John Pilgrim: I understand that your creative talents have extended to other outlets such as music for meditation, poetry and animated vikings. Can you tell us more?
Sarah Dean: I’ve recorded a lot of music for meditation and actually the harp is just fabulous for this. Again, creating atmospheres and soundscapes that can take you to other places. We live in a world of constant mind traffic and the need for mindfulness and meditation is key to mental health. I’ve been asked to do various projects to put poetry to music, our dear friend Don Walls was someone who I collaborated with doing joint concerts, song and poem swapping.
John Pilgrim: Your performances often include a little bit of humour and you clearly enjoy the engagement you have with audiences…
Sarah Dean: I must admit that given the chance I’d probably like to do a bit of stand up comedy. It’s true I do love to have a bit of banter with the audience, I’m very much of the opinion that this time with the audience is a one-off event and it’s about communication, not just through song but the whole rapport that you can build up. It’s probably a reaction against seeing Van Morrison in concert and I seriously don’t think he said a single word to the audience.
Performing and sharing the music and songs with an audience and having an interaction is really important to me, but it depends where you are, so each concert is different in that respect. Working in bands is always fun, because you never know what could or might happen. In the last couple of years I’ve been on the road with The Heather Findlay Band and whenever she’s trying to tune the guitar I slip into a bit of Tubular Bells just to fill the time…having Spinal Tap moments like when my a cappella trio Soundsphere played at The Sage in a choir festival and we couldn’t find the stage and ended up getting very lost. Being asked to play the theme from Blackadder for a wedding, yes it’s possible. I’m working on a harp version of Popcorn as we speak…no, I really am!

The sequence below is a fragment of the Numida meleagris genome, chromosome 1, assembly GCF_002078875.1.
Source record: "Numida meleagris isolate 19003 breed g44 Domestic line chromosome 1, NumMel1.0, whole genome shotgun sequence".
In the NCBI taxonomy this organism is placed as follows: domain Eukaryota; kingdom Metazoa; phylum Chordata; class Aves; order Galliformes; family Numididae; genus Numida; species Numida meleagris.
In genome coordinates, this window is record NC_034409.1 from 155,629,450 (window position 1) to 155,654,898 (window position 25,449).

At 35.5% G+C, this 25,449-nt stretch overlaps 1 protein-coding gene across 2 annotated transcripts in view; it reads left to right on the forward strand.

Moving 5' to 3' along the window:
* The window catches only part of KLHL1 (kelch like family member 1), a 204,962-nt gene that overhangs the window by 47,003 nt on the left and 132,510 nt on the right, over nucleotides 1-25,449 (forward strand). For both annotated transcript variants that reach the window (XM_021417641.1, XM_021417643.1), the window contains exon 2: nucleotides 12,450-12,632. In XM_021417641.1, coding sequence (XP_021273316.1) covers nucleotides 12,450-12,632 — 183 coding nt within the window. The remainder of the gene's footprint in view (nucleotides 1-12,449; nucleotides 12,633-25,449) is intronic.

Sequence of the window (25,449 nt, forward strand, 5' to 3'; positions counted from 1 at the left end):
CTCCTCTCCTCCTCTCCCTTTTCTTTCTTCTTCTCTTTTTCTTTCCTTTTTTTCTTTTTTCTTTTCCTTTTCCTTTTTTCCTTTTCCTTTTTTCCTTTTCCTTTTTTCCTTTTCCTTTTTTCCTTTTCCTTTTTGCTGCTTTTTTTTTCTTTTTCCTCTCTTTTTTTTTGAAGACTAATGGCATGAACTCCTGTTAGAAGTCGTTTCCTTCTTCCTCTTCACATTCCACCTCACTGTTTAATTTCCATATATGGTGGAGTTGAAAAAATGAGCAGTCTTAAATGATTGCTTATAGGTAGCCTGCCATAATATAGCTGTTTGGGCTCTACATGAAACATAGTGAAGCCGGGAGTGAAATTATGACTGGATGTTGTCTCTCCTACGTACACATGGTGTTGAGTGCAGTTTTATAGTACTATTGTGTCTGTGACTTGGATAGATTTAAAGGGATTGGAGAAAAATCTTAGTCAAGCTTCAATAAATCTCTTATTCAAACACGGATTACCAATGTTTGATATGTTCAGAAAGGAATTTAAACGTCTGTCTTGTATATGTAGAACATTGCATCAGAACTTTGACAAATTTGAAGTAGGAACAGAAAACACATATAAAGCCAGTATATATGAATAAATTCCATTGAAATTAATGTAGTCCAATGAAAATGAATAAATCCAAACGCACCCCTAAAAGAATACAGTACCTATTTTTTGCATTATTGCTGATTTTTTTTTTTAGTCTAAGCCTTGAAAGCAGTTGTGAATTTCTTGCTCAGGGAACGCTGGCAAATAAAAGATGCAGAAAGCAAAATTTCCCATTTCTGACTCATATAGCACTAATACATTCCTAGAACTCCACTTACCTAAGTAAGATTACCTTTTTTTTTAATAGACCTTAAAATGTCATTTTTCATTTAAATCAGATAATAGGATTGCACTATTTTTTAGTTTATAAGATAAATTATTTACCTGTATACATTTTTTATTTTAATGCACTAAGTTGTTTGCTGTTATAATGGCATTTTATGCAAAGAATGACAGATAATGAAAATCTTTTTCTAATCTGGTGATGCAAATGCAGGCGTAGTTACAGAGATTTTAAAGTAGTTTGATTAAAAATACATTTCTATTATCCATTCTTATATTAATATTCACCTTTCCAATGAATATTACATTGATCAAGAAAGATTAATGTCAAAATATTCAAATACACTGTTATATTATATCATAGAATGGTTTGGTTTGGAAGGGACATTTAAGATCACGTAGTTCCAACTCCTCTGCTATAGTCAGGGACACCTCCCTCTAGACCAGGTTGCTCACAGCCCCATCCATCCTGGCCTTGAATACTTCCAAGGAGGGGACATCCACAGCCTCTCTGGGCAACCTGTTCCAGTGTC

John Pilgrim: The Black Swan in York is well known to you, but Swansongs will be your first Folk Horror Revival event. What are your expectations of the night?
Sarah Dean: I’ve got a feeling that we’ll be making some musical magic at the Swansongs gig and I’m looking forward to meeting all the musicians and hearing their music. The Black Swan holds lots of happy memories for me and the Wolfe Room is so atmospheric, the ambiance it creates will make for a really special night and I’m delighted to have the chance to play a part in it.
Swansongs takes place May 12th at the Black Swan in York. The last few remaining tickets are still available for this fabulous event from the following eventbrite link, but get in quick as numbers are very limited and we are getting close to selling out.